Into the Spookhouse with Harlow’s Haunt
Years ago, some friends and I went to a local haunted house. It was just our luck that when it was time for our time to enter, all of the costumed actors went on a collective “smoke break.” We walked through darkened hallways waiting for phantoms and ghoulies to pop up behind every corner, but nothing happened. The situation worked at first, keeping us in suspense for what could suddenly happen. Save one bit with a bed sheet ghost blowing hot air, we walked out with nary a scare to be had. A regional spook house plays a big part for the shot-on-video Harlow’s Haunt, in addition to other unfortunate similarities.
Harlow’s Haunt begins in the late 19th Century with a mother leading her young son through treacherous Florida swampland. She knocks at the door of a wizened old coot (John Dugan), who she says will provide them with safe refuge. Dugan’s most famous acting credit was as “Grandpa” in the original Texas Chainsaw Massacre (1974), currently not needing the previous layers of makeup to play a decrepit aged pervert. Mom and her host then engage in a lengthy dialogue about how her husband fell into a life of alcohol and excess, before turning to a religious community who now wants her and her little boy dead. No explanation is offered as to why. Dugan hams it up gloriously with lots of ad libs in what is the best acting in the movie. This 20-minute-plus scene is told with two camera setups.
As fate would have it, Dugan is in cahoots with the cult and while the mom and her son slumber, one of the members slips a bag over the mother’s head and kills her bloodlessly by crushing her skull. “Mommy, no,” the little boy says.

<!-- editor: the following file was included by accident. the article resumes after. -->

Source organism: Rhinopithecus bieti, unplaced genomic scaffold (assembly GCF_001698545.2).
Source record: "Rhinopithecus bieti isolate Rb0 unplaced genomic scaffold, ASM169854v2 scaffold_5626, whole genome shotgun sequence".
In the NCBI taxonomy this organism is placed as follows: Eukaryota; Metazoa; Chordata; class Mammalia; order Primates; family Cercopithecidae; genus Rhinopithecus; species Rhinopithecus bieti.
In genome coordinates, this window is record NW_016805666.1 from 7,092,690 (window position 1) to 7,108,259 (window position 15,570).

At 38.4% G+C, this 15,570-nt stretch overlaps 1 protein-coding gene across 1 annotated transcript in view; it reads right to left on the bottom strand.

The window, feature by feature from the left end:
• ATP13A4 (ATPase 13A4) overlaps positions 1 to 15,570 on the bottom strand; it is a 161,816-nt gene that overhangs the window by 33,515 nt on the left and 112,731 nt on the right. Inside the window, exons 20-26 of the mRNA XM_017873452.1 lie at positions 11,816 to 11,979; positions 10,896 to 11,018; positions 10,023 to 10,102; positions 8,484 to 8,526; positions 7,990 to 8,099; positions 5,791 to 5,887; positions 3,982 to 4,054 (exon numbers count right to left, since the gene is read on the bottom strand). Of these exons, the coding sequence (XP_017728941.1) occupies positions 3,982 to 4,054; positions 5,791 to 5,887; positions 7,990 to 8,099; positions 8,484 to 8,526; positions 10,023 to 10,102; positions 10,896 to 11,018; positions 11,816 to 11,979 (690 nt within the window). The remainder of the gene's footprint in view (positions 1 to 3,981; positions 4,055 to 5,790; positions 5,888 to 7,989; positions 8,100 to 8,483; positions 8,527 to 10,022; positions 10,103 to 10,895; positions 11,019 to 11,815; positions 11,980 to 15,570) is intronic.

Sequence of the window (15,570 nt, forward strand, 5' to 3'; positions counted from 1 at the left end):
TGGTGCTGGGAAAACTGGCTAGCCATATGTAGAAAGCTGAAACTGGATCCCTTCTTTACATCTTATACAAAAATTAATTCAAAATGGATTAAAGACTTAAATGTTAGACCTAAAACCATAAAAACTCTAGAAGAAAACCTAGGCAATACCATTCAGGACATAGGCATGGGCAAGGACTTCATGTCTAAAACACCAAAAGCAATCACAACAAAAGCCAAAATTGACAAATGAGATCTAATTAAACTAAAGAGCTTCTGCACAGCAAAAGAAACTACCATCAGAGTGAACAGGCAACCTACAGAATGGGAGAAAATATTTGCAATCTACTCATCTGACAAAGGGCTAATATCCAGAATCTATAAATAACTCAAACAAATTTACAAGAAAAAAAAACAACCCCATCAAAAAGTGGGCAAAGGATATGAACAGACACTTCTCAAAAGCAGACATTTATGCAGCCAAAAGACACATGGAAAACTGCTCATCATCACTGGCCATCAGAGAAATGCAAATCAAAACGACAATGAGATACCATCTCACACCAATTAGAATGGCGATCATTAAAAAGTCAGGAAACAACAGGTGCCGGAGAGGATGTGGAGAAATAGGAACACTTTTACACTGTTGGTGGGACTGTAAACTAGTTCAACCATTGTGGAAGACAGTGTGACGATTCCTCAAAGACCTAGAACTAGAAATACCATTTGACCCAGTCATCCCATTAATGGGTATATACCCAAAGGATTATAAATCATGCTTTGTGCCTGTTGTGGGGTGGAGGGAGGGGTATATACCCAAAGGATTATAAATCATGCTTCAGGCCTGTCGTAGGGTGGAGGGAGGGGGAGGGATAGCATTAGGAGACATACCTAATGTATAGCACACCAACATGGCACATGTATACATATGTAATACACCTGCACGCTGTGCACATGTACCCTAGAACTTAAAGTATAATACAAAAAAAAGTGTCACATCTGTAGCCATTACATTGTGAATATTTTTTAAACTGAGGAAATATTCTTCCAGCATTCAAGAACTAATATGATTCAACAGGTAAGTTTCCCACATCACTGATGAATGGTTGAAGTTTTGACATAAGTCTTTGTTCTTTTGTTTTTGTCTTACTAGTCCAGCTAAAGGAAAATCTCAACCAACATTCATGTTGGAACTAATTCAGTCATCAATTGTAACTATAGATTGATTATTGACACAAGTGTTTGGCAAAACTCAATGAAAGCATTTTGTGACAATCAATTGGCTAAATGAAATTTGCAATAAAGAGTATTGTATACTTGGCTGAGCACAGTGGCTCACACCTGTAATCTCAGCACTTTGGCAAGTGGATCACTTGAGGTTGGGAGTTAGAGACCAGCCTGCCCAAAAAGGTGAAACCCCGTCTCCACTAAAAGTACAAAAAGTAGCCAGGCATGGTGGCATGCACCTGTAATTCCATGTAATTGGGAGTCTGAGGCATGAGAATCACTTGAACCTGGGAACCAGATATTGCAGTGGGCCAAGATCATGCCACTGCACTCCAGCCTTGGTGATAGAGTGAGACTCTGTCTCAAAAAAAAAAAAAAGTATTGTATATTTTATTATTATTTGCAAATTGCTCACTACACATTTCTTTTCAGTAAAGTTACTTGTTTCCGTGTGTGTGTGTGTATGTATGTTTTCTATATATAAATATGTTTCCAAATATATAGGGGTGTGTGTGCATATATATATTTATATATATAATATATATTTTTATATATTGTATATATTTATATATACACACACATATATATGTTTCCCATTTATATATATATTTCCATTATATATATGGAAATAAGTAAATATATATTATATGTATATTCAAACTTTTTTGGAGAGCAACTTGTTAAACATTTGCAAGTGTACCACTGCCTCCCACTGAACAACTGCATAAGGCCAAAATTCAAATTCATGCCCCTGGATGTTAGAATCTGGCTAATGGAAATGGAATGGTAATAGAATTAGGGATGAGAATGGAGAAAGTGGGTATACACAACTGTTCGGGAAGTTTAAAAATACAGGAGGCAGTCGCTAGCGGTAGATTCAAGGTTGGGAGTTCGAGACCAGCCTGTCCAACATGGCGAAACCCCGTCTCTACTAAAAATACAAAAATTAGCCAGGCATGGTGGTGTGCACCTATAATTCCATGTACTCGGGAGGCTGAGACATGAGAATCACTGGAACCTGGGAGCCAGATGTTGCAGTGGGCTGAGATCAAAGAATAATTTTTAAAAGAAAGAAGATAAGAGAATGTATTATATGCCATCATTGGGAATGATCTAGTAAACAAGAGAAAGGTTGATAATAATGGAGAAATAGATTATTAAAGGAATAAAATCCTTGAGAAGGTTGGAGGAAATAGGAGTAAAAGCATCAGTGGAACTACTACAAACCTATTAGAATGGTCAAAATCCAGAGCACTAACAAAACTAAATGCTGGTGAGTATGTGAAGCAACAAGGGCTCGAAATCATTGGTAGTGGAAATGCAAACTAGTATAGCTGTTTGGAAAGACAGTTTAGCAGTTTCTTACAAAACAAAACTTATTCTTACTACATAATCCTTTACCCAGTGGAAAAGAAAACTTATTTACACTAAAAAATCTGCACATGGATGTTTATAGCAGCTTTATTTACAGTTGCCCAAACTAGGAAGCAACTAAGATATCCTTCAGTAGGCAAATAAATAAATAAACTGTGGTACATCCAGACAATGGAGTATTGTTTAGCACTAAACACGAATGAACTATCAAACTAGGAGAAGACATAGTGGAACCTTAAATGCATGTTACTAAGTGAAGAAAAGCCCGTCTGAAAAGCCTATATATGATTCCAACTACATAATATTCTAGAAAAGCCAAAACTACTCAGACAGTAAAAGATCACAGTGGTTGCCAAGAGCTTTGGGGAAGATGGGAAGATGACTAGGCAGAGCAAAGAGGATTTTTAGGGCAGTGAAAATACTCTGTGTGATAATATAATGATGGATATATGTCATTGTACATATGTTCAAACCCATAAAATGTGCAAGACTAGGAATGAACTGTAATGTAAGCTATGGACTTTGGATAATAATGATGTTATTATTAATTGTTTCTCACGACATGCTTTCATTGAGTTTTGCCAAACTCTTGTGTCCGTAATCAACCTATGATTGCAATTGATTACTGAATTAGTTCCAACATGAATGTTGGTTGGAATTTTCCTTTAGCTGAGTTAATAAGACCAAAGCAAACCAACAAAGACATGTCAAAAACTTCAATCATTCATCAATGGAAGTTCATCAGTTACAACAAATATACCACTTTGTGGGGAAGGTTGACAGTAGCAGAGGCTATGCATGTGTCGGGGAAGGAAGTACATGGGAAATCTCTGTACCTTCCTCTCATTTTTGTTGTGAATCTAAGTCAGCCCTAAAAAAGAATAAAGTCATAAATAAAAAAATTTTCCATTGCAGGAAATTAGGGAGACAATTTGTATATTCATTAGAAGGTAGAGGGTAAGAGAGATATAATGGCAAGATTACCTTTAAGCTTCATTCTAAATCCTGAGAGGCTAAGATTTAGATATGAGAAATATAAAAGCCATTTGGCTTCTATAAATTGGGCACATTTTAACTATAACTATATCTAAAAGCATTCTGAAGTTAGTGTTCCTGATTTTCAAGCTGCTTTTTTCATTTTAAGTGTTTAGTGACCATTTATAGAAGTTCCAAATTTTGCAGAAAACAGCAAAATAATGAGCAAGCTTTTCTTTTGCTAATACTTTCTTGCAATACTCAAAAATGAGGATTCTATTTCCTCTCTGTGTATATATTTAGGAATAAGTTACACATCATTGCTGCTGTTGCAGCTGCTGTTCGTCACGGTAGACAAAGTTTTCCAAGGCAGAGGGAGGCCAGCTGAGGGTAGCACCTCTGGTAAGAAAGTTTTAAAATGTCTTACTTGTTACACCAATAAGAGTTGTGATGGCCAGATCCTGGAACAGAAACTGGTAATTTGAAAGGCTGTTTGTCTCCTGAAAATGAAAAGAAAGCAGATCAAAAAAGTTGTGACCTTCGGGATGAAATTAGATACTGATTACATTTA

We cut to modern day Florida and we meet two young couples out for a good time at a beachfront pavilion. One of the couples announces their engagement. A good deal of time is spent with the various characters saying how this will change their lives and the impact it will have on their relationships. Now, what does this have to do with the mother and the little boy being killed in the cabin at the beginning? IT DOESN’T.
The gang decides to check out a regional spook house later that night. Very much like this writer’s own experience, the characters walk through various plywood hallways where nothing happens. And then…. a sinister figure appears and makes short work out of the cast, there is a twist ending involving the mother and her son at the beginning that makes NO SENSE, and it’s suddenly over and done with.
Breaking down Harlow’s Haunt
On the positive side, the camera remains in focus. The actors are better than usual for this type of project, and it’s more technically adroit than similar projects. On the negative side … Whereas Skinamarink (2022) was able to convey an engaging 100-minute feature with a 20-minute plot, while struggles to fill 90 minutes with a five-minute plot.
It takes considerable effort to fill out a film to feature length. Horror films can usually get away with filling up their runtimes with scenes that add atmosphere or backstory, but this was not the case here. The film does have an interlude where the chief female character struts across the pavilion with a haughty, bored expression while a rock song plays in the background. This scene is well shot and features some admirable color photography. More throwaway scenes like this involving music, scenery and pretty welcome would have been welcome.
As it stands, the film offers very little to incentivize the viewer. It has no nudity, no sex, and the few gore scenes consist of just blood splattered on faces while the character’s scream loudly over the soundtrack.
The minimum requirement for moviemaking lies in either telling stories worth telling or sharing visuals worth viewing. The makers of Harlow’s Haunt should seriously consider both before picking up their cameras again.